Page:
China Airlines mobile app lets passenger pre-order duty free, pre-select meals, and book high-speed rail tickets

Passengers, spoilt by availability of user-friendly apps on their smartphones that allow them to manage many parts of their daily life, are raising the bar for airline apps to become more relevant as well.

Digital travel companion
At the same time many airlines are working to evolve their app into a ‘digital travel companion’ in order to extend their service beyond just flying passengers from A to B, and generate some ancillary revenues in the process.

Describing its mobile app as a “personal travel secretary,” China Airlines’ app features innovative functionality that goes beyond the regular airline app basics of searching, booking, seat selection, check-in, and flight status.

Ancillaries, recommendations
Besides offering passengers the option to purchase ancillary services such as excess luggage and in-flight Wi-Fi, the China Airlines app provides recommendations on destinations and duty free items. The suggestions are based on the data of passengers who are logged into the app and uses elements such as the flight history and duty free purchasing records of members – as well as data of members with similar attributes – to generate personalized recommendations.

Duty free items can be purchased via China Airlines stand-alone SkyBoutique duty free app, which is accessible linked to the main China Airlines app.

Pre-select Business Class meal
Many airlines today – ranging from Singapore Airlines to American Airlines – give passengers in Business with the option to pre-select their meal. This gives frequent travellers more meals to choose from, while it allows the airline to plan and load more efficiently and reduce waste.

However, several airlines still only allow passengers to pre-select their meal via the website, or even the phone, while this kind of service is a typical mobile app feature, as it offers passengers a convenient way to add their preferred meal to their booking in the run-up to their flight.

Similar to Qantas and Qatar Airways (among others), China Airlines Business passengers can select their preferred meals via the mobile app and choose from 10 different meals to pre-order 14 days to 24 hours before departure.

Beyond the flight: Rail & Fly
While many airlines have partnered with the likes of Uber, Lyft, Diddi or Grab for airport transfers, they still have to take the first steps in using their app platform to integrate other modes of transport, ranging from trains and busses to car and bike sharing schemes.

As high-speed rail can be a very good alternative to short-haul flights, integrating HSR booking functionality into the airline app makes perfect sense, essentially turning HSR into a feeder service.

For example, Deutsche Bahn’s Rail&Fly service is an offer for rail travel to/from the airport in connection with an international flight, so passengers only have to purchase one ticket including both the air and rail segments. DB Rail&Fly offers train service to all German airports plus Amsterdam and Zurich and is available for around 50 airlines (including China Airlines).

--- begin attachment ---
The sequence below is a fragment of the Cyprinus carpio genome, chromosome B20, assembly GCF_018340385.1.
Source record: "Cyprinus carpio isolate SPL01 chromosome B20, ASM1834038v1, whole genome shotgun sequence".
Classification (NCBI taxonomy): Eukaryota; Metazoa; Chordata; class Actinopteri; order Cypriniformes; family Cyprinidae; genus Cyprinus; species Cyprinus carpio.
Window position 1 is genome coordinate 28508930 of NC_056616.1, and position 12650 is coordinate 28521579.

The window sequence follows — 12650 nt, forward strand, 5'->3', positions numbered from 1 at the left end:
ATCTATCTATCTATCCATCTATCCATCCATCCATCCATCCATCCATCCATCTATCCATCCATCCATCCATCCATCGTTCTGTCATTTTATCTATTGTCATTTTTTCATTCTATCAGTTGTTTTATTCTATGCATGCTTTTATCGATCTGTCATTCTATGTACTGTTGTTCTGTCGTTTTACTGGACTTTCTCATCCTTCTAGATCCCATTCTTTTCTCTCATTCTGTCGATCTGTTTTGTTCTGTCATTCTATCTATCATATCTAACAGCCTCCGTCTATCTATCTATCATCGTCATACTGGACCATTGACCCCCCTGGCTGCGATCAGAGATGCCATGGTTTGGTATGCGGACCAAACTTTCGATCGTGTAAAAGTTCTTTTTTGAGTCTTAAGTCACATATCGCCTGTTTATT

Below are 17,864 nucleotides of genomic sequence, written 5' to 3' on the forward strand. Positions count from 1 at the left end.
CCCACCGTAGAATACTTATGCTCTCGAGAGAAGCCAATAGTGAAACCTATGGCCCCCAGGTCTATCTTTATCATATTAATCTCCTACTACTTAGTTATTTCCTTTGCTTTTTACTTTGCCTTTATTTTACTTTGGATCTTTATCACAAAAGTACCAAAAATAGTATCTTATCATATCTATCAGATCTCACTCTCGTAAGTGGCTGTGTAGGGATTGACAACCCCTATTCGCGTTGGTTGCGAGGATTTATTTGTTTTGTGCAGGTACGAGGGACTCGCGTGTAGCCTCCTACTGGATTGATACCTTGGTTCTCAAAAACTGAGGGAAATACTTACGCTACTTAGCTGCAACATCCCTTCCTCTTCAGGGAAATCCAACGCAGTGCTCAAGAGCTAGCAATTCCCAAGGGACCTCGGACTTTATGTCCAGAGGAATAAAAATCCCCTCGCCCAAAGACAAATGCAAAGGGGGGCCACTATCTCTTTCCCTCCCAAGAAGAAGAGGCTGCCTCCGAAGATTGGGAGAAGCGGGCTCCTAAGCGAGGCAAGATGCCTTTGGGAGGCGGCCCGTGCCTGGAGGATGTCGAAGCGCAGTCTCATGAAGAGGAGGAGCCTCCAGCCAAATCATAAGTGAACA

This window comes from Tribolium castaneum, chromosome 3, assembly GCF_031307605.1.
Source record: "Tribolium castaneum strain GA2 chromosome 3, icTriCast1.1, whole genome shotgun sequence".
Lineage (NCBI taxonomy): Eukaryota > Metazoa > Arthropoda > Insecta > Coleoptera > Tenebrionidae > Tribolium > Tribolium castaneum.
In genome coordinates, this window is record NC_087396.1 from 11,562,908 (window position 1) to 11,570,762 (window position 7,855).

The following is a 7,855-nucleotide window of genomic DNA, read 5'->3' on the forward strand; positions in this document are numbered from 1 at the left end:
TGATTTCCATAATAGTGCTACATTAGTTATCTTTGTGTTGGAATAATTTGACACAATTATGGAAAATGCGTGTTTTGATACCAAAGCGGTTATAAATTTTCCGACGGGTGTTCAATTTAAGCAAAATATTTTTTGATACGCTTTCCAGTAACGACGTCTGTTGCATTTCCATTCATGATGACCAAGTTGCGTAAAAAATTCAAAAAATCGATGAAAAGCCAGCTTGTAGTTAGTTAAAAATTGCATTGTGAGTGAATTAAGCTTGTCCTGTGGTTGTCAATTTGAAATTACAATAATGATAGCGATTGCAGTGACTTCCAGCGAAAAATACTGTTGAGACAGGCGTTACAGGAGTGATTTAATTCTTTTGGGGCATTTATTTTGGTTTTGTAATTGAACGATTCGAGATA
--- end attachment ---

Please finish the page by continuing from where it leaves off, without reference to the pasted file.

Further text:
However, this service is not integrated within any airline app, and passengers can only book a ticket via the website of either the airline or Deutsche Bahn.

Taiwan High Speed Rail
In Taiwan, China Airlines passengerswith international flight tickets can purchase Taiwan high-speed rail (THSR) tickets via the China Airlines app at a 20 percent discount.

Passengers can make their THSR booking by entering their ticket number and name in the China Airlines app. Based on the time selected by the passenger, the THSR system then displays the next 5 train schedules with available seats for passengers to choose.

Passengers with a one-way flight ticket can only purchase one-way THSR tickets, while those with round  tickets can purchase a round-trip on the THSR, which runs from Taipei to Kaoshiung. Tickets can be obtained from 28 days prior to the date of travel.

Unfortunately, the THSR tickets purchased via the China Airlines mobile app are yet not applicable to the ticket retrieval service on the THSR mobile app. Instead, passengers can use the THSR reservation code, ticket retriever’s passport or ID number to retrieve tickets from the THSR ticket counter, ticket vending machines and convenience stores that cooperate with THSR.

China Airlines is also in the process of implementing real-time luggage tracking – so passengers can track their luggage via the app, while it aims to leverage its onboard duty‐free products experience and warehouses to prepare to move into the e‐commerce market.

As many airlines are evolving their mobile apps into end-to-end platforms – aimed at frequent travellers – that offer service, commerce and entertainment along the customer journey, services such recommendations, meal options and third party transportation are the first steps.

Says Su-Chien Hsieh, President of China Airlines, “New technologies are providing the aviation industry with more accessible services. Artificial intelligence, Internet-of-things, augmented/virtual reality, biometrics, big data and Bluetooth tracking and positioning are all applications under development by China Airlines.”

For more on “digital Innovation and the end-to-end passenger experience,” see this presentation we gave at the Hamburg Passenger Experience Conference.


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